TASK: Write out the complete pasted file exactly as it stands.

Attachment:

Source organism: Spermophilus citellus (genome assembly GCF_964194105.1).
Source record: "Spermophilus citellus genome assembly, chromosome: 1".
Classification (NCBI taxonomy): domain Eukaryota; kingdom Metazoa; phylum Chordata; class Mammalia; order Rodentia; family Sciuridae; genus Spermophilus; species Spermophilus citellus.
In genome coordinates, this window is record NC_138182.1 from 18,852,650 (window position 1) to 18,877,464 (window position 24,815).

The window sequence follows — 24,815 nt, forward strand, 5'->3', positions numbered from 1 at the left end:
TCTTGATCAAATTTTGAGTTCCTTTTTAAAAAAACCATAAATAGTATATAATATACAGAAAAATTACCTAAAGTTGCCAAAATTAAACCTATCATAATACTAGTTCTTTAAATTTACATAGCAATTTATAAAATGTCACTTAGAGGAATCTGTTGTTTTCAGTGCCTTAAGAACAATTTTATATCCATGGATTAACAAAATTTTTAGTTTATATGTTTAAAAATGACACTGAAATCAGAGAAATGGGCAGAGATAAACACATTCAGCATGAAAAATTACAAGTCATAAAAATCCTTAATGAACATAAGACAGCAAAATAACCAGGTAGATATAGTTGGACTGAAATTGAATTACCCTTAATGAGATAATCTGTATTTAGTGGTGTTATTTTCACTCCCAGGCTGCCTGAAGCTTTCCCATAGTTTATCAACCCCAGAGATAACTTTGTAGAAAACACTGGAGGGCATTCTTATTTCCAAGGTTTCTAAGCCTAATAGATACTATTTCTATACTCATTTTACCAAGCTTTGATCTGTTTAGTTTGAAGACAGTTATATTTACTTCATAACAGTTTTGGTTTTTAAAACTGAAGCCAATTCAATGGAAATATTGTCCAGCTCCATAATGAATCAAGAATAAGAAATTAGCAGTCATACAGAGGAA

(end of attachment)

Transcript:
Source organism: Spermophilus citellus (genome assembly GCF_964194105.1).
Source record: "Spermophilus citellus genome assembly, chromosome: 1".
Classification (NCBI taxonomy): domain Eukaryota; kingdom Metazoa; phylum Chordata; class Mammalia; order Rodentia; family Sciuridae; genus Spermophilus; species Spermophilus citellus.
In genome coordinates, this window is record NC_138182.1 from 18,852,650 (window position 1) to 18,877,464 (window position 24,815).

The window sequence follows — 24,815 nt, forward strand, 5'->3', positions numbered from 1 at the left end:
TCTTGATCAAATTTTGAGTTCCTTTTTAAAAAAACCATAAATAGTATATAATATACAGAAAAATTACCTAAAGTTGCCAAAATTAAACCTATCATAATACTAGTTCTTTAAATTTACATAGCAATTTATAAAATGTCACTTAGAGGAATCTGTTGTTTTCAGTGCCTTAAGAACAATTTTATATCCATGGATTAACAAAATTTTTAGTTTATATGTTTAAAAATGACACTGAAATCAGAGAAATGGGCAGAGATAAACACATTCAGCATGAAAAATTACAAGTCATAAAAATCCTTAATGAACATAAGACAGCAAAATAACCAGGTAGATATAGTTGGACTGAAATTGAATTACCCTTAATGAGATAATCTGTATTTAGTGGTGTTATTTTCACTCCCAGGCTGCCTGAAGCTTTCCCATAGTTTATCAACCCCAGAGATAACTTTGTAGAAAACACTGGAGGGCATTCTTATTTCCAAGGTTTCTAAGCCTAATAGATACTATTTCTATACTCATTTTACCAAGCTTTGATCTGTTTAGTTTGAAGACAGTTATATTTACTTCATAACAGTTTTGGTTTTTAAAACTGAAGCCAATTCAATGGAAATATTGTCCAGCTCCATAATGAATCAAGAATAAGAAATTAGCAGTCATACAGAGGAA